Construction output defied mounting economic uncertainty in the three months to November with new work surging to its highest level for almost two years.
Output of all construction work for the three months to November increased 2.1 per cent, and output of new work increased by 3.4 per cent. This was the highest three-month on three-month increase since the first quarter of 2017.
KPMG managing director Sur Kershaw said the increase could represent a catch up on work that was lost earlier on in the year.
”With outputs lower than usual at earlier points of the year due to poor weather conditions, the increase in momentum is in line with what we’d expect,” Ms Kershaw said.
Infrastructure work reported the largest increase at 6.5 per cent, with the housing sector also performing well, shaking off Brexit uncertainty to increase 5.2 per cent.
PMI data for December showed civils work was increasing at the fastest pace for 19-months.
Commercial construction reported its first increase in output for 18 months, with the value of work up 0.4 per cent in the three months to November.
The overall strong performance was welcomed in the face of the increasing uncertainty around the government’s strength and plans for Brexit. But industry figures warned against complacency.
Scape chief executive Mark Robinson said: “While it is promising to see that the private sector shook off Brexit hysteria and the accompanying economic uncertainty that dominated the headlines in autumn, public new work is still dragging behind, and on the ground we are seeing instances that clients are still hesitant to push projects forward.”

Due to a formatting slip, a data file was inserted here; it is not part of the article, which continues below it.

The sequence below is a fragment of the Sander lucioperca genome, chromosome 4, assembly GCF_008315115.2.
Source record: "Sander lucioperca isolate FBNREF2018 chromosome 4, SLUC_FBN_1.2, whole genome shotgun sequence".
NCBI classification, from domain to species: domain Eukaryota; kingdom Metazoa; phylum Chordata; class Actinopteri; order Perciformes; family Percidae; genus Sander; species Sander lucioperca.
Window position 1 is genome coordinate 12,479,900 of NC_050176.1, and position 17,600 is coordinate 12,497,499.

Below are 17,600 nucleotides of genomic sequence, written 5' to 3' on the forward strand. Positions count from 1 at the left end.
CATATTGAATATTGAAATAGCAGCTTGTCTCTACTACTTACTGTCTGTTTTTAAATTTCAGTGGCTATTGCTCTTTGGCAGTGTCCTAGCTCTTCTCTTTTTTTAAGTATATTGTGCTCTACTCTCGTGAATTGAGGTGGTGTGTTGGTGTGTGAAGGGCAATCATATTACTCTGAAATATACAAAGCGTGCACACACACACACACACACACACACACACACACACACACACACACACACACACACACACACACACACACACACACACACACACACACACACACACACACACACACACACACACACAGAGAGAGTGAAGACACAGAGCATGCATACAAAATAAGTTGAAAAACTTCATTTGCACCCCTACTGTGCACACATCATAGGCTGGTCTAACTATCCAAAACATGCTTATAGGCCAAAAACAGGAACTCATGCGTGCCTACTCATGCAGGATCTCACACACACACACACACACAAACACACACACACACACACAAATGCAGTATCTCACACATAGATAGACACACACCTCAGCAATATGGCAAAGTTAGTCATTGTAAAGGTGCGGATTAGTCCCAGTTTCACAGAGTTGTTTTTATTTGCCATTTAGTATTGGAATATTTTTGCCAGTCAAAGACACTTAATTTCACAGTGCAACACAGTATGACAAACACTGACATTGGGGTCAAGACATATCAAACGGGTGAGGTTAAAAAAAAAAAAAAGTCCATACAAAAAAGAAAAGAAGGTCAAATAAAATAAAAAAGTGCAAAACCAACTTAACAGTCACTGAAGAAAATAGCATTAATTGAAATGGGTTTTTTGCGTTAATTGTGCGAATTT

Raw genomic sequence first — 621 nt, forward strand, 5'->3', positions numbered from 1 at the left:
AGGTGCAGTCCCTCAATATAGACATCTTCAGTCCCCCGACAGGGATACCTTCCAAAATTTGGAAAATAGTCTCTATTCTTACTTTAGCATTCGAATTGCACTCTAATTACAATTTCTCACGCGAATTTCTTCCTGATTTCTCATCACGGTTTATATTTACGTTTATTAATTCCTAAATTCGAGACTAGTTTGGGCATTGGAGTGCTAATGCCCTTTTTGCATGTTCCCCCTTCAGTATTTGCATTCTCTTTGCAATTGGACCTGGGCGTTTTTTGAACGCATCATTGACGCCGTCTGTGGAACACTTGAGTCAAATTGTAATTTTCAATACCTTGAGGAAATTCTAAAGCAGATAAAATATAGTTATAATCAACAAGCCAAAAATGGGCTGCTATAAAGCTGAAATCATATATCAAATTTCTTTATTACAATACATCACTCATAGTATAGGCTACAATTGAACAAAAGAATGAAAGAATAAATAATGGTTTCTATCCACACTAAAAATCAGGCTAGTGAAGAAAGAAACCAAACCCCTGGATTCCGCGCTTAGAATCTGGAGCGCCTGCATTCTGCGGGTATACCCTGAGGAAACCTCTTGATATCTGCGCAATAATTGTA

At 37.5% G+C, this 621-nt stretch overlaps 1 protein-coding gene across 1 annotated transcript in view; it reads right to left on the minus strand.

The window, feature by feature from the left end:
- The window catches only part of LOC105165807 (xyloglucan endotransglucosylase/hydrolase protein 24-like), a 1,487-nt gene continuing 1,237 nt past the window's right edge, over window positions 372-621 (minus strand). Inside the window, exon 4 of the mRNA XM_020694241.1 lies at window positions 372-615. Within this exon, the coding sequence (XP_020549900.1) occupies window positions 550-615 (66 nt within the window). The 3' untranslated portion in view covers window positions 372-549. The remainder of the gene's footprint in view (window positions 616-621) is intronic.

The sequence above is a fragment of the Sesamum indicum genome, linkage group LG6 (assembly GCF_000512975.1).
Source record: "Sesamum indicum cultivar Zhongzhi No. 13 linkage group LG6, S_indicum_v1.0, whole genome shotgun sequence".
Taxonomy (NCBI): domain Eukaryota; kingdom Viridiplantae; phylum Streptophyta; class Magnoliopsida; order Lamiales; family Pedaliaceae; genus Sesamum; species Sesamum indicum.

FMB director of external affairs Sarah McMonagle added: “A growing and prosperous construction sector will be a distant memory if the government allows the UK to crash out of the EU without a deal in place.”
Scape and the FMB both highlighted the government’s proposed strict limits on foreign workers coming to the UK as a serious threat to the sector.
Ms McMonagle said: “In the immigration white paper, published at the end of last year, the government revealed that they will make few allowances for low-skilled workers to enter the UK post-Brexit.
“Most tradespeople will be defined as low-skilled and therefore will not be permitted to enter the UK, regardless of whether they are from the EU or further afield.
“It is crucial that the government introduces a post-Brexit immigration system that continues to allow us to draw on essential migrant workers or else their house building and infrastructure targets will be totally unachievable.”
Mr Robinson added: “If we get this wrong all the business optimism in the world won’t make a difference, as we won’t have the manpower to deliver new homes and essential infrastructure projects.”